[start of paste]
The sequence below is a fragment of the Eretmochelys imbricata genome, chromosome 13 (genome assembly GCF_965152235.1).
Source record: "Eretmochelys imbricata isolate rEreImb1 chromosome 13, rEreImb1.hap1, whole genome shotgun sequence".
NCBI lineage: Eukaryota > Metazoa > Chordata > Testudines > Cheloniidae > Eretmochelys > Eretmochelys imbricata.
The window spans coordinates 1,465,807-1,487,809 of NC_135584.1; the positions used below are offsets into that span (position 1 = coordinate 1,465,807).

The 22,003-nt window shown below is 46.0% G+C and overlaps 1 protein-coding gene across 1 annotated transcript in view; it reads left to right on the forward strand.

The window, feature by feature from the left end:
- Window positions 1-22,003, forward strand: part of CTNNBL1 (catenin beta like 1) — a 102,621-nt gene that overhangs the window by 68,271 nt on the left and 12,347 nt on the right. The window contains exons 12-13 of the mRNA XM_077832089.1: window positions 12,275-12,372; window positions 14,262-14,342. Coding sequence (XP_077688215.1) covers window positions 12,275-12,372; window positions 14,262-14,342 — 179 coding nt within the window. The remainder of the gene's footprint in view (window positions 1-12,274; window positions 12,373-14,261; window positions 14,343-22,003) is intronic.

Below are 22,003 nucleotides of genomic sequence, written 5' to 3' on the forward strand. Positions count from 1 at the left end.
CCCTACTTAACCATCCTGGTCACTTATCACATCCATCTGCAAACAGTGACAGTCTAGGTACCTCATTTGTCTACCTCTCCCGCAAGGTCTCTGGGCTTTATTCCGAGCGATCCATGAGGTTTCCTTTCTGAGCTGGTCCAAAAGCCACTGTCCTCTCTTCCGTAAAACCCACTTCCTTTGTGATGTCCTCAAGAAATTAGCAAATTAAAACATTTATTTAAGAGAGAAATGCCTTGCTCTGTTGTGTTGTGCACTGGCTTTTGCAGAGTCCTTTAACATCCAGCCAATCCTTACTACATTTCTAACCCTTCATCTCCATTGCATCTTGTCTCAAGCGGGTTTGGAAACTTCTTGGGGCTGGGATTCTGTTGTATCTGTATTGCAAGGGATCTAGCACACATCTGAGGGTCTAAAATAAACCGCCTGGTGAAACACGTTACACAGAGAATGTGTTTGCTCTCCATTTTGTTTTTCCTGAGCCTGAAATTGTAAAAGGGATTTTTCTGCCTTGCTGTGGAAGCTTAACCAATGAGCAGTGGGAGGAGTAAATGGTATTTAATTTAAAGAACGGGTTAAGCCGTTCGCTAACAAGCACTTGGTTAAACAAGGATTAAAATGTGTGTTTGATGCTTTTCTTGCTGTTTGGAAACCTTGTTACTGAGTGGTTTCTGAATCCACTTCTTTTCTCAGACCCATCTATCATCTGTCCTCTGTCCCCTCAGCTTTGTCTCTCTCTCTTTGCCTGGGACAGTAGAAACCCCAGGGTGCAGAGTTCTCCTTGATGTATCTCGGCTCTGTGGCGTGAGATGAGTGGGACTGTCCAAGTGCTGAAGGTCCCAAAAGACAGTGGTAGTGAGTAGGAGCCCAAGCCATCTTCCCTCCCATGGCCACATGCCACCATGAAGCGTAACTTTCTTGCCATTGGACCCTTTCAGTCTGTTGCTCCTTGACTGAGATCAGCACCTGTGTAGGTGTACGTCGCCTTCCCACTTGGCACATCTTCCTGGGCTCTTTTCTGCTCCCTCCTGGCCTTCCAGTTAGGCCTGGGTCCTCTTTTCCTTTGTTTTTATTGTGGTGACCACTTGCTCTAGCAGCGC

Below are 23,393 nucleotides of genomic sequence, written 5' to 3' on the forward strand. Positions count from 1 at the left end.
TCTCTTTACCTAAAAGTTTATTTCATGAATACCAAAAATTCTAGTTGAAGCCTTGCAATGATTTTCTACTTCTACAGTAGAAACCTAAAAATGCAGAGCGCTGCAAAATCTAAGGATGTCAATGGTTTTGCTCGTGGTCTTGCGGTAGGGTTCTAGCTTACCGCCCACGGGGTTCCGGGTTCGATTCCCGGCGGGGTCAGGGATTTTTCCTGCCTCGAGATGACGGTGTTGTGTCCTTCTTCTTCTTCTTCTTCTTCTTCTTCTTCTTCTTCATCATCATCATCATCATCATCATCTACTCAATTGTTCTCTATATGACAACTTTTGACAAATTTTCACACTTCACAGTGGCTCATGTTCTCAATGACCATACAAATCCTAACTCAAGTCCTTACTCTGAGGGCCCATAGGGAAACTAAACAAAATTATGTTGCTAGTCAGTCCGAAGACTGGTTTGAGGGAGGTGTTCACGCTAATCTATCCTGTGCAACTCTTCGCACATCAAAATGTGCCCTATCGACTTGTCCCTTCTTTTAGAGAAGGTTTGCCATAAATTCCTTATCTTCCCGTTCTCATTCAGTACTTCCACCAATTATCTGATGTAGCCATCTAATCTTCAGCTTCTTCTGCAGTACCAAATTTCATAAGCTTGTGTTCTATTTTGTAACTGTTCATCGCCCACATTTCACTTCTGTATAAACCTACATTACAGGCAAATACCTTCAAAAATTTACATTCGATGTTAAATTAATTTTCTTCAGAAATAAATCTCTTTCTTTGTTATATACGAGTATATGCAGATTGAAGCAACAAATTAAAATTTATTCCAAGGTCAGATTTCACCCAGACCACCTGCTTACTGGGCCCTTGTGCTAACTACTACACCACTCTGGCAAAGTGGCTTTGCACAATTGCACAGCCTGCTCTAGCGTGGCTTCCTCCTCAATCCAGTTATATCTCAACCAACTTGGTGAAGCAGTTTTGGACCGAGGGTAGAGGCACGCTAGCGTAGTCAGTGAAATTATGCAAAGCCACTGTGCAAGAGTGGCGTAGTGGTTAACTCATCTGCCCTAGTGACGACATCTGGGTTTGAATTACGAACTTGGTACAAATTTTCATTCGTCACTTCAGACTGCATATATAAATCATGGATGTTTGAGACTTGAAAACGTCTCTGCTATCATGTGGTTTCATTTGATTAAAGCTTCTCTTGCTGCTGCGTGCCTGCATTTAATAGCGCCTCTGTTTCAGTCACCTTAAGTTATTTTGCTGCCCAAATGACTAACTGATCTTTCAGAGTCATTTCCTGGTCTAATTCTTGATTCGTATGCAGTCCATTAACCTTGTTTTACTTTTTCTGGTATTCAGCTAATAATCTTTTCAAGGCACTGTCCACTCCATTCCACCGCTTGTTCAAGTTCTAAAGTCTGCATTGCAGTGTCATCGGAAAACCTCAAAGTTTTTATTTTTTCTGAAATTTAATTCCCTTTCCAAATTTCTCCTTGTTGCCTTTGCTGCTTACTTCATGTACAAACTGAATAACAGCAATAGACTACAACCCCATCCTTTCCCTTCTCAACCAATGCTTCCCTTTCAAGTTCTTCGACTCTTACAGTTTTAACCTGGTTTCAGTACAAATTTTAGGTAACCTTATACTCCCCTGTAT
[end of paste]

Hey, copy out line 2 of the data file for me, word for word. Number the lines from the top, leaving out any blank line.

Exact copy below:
Source record: "Eretmochelys imbricata isolate rEreImb1 chromosome 13, rEreImb1.hap1, whole genome shotgun sequence".